1st February 2018
Are you new to recovery? If so, we want to congratulate you on making the brave decision to get sober. Stopping the use of drugs or alcohol is not easy, but it is worth it. To get you going in the right direction, we want to offer you some tips and helpful advice to get you through the first few months of recovery. Knowing what to expect will make the journey much easier and following the suggestions we offer is key to relapse prevention.
1. During the first few weeks of sobriety, you might experience withdrawal symptoms. This is called the acute withdrawal phase. These symptoms vary depending on what kind of drug you have been using, so be sure to work with a medical professional. Do some research to find out what withdrawal symptoms apply to your individual situation.
2. After acute withdrawal ends, you will experience post-acute withdrawal. During this period, withdrawal symptoms lessen, but they are still present. Post-acute withdrawal lasts for several months after you stop using or drinking. Mood swings, depression, and anxiety are common symptoms of post-acute withdrawal.
3. Stay the course and don’t give in to cravings. Keep in mind that withdrawal symptoms will pass. They are only temporary. Many people return to drugs or alcohol to alleviate withdrawal symptoms. This is a mistake. When you use drugs in any form, you release your addiction all over again. Then, you will have to get sober again and start the withdrawal process from square one.
4. Get as much rest as you can, but know that you will have difficulty sleeping the first few months. You might have a hard time falling asleep and when you do, you may have nightmares. Many people have what are called “using dreams” where they dream about doing drugs or drinking alcohol during the early days of recovery.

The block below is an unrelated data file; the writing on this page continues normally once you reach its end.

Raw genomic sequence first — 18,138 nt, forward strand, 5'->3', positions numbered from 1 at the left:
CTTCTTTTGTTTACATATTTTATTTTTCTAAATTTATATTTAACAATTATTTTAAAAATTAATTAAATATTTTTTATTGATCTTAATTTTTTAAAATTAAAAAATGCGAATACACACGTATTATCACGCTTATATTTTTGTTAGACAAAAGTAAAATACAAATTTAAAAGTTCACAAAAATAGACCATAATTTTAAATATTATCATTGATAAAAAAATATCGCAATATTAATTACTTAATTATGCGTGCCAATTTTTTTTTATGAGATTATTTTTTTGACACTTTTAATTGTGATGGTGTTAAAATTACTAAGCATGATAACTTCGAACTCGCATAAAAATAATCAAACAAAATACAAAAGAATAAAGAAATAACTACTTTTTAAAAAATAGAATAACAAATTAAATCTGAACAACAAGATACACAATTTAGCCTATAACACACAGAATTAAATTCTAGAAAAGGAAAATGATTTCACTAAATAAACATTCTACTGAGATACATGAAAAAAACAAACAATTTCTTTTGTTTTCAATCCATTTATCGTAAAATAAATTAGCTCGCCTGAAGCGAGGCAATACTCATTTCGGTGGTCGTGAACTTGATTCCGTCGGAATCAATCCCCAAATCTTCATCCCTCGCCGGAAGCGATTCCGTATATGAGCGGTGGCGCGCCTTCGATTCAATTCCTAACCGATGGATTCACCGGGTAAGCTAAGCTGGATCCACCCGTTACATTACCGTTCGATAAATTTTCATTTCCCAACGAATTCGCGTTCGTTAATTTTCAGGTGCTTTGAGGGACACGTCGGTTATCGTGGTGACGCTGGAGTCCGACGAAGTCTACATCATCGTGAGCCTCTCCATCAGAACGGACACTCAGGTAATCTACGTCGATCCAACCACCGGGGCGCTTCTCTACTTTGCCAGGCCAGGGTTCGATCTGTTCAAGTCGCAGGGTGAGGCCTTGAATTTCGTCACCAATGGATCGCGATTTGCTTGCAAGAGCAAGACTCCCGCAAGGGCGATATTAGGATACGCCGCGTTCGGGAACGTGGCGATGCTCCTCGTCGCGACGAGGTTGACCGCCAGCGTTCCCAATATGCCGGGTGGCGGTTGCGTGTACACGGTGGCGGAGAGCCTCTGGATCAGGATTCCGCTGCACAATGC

5. You will feel weird. There is no other way to explain this. After using drugs or alcohol for an extended period of time, your brain and your body became accustomed to processing chemicals. When you take those chemicals way, there is an adjustment period. Just like withdrawal, the weirdness will pass.
6. The first three months of sobriety are the most difficult. This is why many people relapse. It gets easier after the first three months so just hold on!
7. Get someone else to help you manage your money. Money is an incredible trigger for those who are in early recovery. It might be a good idea to give your ATM card to your sponsor or someone you trust so you don’t have the option of buying drugs or alcohol on a whim.
8. Attend ninety 12-Step meetings in ninety days and get a sponsor. You may not want to, but do it anyway. At meetings, you will meet new people and get the support you need to help you navigate the difficult early days of recovery. A sponsor is someone who will work you through the steps.
9. Make the commitment that you are not going to use drugs or drink alcohol no matter what. If you make this commitment to yourself now, it will be easier to remain steadfast in your recovery and remain sober when cravings hit.
When you’re new to recovery, it may feel like you’re not making any progress at first. Adjusting to life without drugs and alcohol will feel strange, unfamiliar, and downright uncomfortable at times. However; if you take the advice we have given you and stay clean one day at a time, you will begin to feel better. Remember that every day you abstain from drugs and alcohol is a victory. Be kind to yourself and give yourself time to heal.